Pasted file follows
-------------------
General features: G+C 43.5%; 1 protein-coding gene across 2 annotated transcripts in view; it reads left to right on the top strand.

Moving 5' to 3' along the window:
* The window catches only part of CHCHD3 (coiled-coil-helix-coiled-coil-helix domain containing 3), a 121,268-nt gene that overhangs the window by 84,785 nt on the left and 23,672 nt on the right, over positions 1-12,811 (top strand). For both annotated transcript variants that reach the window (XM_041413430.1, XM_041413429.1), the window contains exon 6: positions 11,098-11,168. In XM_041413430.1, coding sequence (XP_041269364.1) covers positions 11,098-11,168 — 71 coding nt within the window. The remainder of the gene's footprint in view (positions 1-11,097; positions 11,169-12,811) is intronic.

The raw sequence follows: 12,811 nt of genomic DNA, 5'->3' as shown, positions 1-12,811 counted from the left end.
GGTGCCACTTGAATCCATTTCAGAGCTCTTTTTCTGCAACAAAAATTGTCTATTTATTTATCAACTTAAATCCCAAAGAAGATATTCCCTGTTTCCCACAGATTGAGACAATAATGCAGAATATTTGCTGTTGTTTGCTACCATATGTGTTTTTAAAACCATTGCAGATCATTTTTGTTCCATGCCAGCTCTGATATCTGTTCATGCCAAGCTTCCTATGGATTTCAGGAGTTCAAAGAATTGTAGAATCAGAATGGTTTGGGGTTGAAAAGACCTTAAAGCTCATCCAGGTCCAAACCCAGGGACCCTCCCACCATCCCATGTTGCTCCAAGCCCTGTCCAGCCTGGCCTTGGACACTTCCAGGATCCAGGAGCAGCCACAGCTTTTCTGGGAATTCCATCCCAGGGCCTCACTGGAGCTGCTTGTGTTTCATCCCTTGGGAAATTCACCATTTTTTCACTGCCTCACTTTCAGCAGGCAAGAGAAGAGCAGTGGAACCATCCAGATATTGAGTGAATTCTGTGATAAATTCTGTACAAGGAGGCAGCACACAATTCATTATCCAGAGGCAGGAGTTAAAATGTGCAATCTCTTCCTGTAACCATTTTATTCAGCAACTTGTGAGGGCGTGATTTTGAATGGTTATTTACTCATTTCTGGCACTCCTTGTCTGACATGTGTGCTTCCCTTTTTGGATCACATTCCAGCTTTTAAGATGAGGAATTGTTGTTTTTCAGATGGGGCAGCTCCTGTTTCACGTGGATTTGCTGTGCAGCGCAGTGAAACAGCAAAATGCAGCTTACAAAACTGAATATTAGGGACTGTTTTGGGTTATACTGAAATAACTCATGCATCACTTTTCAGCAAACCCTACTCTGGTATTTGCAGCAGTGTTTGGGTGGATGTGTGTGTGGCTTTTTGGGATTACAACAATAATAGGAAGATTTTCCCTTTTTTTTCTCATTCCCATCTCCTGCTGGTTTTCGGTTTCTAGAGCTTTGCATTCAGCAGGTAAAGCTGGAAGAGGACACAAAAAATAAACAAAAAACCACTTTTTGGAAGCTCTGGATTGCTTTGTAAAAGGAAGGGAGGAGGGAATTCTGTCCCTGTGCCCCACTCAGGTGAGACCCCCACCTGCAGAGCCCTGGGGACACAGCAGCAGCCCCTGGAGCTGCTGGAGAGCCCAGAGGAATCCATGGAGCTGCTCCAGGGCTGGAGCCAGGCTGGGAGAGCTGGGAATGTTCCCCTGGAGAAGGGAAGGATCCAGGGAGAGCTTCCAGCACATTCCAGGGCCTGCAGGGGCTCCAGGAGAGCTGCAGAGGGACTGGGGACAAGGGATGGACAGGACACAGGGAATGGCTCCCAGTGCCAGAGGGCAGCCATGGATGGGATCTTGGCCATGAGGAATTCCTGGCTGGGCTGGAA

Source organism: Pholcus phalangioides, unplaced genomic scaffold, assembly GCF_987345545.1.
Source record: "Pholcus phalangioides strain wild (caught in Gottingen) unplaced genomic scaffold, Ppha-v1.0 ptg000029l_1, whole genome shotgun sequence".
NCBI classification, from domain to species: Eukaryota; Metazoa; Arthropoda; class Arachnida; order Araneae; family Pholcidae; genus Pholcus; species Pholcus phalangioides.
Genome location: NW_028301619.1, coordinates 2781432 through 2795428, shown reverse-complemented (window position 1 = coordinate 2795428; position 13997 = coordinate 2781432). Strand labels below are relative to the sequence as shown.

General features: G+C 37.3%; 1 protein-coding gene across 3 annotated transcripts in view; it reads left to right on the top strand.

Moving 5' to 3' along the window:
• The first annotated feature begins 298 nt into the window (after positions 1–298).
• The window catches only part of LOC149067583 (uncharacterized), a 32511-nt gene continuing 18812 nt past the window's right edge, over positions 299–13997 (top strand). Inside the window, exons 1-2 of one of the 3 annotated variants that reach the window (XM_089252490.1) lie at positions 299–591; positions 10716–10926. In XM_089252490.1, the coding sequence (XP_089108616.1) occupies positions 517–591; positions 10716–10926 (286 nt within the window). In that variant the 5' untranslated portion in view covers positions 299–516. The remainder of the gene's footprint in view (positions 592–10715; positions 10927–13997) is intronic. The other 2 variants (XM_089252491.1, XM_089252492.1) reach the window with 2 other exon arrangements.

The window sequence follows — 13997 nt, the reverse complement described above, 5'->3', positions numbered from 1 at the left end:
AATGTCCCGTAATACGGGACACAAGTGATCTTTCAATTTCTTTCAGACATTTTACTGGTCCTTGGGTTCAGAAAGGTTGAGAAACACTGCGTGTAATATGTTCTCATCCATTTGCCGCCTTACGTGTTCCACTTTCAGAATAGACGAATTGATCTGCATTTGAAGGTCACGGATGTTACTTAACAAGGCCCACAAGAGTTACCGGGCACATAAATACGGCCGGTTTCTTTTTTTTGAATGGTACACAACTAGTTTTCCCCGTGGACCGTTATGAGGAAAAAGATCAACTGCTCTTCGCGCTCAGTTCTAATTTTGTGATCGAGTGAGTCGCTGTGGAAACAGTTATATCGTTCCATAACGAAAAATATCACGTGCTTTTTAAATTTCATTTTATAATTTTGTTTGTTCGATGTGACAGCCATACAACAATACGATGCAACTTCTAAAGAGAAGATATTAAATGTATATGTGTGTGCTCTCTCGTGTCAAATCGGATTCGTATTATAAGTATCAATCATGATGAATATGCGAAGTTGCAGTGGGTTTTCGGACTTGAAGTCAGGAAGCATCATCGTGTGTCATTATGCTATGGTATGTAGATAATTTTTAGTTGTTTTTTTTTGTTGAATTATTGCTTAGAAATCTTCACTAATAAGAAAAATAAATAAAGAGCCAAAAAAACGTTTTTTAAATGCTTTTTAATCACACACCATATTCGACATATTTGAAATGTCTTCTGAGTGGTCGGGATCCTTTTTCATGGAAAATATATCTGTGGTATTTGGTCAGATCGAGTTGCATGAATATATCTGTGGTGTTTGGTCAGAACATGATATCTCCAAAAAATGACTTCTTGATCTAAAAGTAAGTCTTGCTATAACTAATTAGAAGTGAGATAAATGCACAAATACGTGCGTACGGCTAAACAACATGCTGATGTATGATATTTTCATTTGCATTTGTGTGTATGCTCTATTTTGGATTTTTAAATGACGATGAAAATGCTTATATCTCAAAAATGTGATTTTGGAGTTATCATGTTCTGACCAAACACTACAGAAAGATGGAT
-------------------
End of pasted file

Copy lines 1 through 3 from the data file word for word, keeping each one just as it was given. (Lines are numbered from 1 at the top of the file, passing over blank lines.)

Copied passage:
General features: G+C 43.5%; 1 protein-coding gene across 2 annotated transcripts in view; it reads left to right on the top strand.

Moving 5' to 3' along the window:
* The window catches only part of CHCHD3 (coiled-coil-helix-coiled-coil-helix domain containing 3), a 121,268-nt gene that overhangs the window by 84,785 nt on the left and 23,672 nt on the right, over positions 1-12,811 (top strand). For both annotated transcript variants that reach the window (XM_041413430.1, XM_041413429.1), the window contains exon 6: positions 11,098-11,168. In XM_041413430.1, coding sequence (XP_041269364.1) covers positions 11,098-11,168 — 71 coding nt within the window. The remainder of the gene's footprint in view (positions 1-11,097; positions 11,169-12,811) is intronic.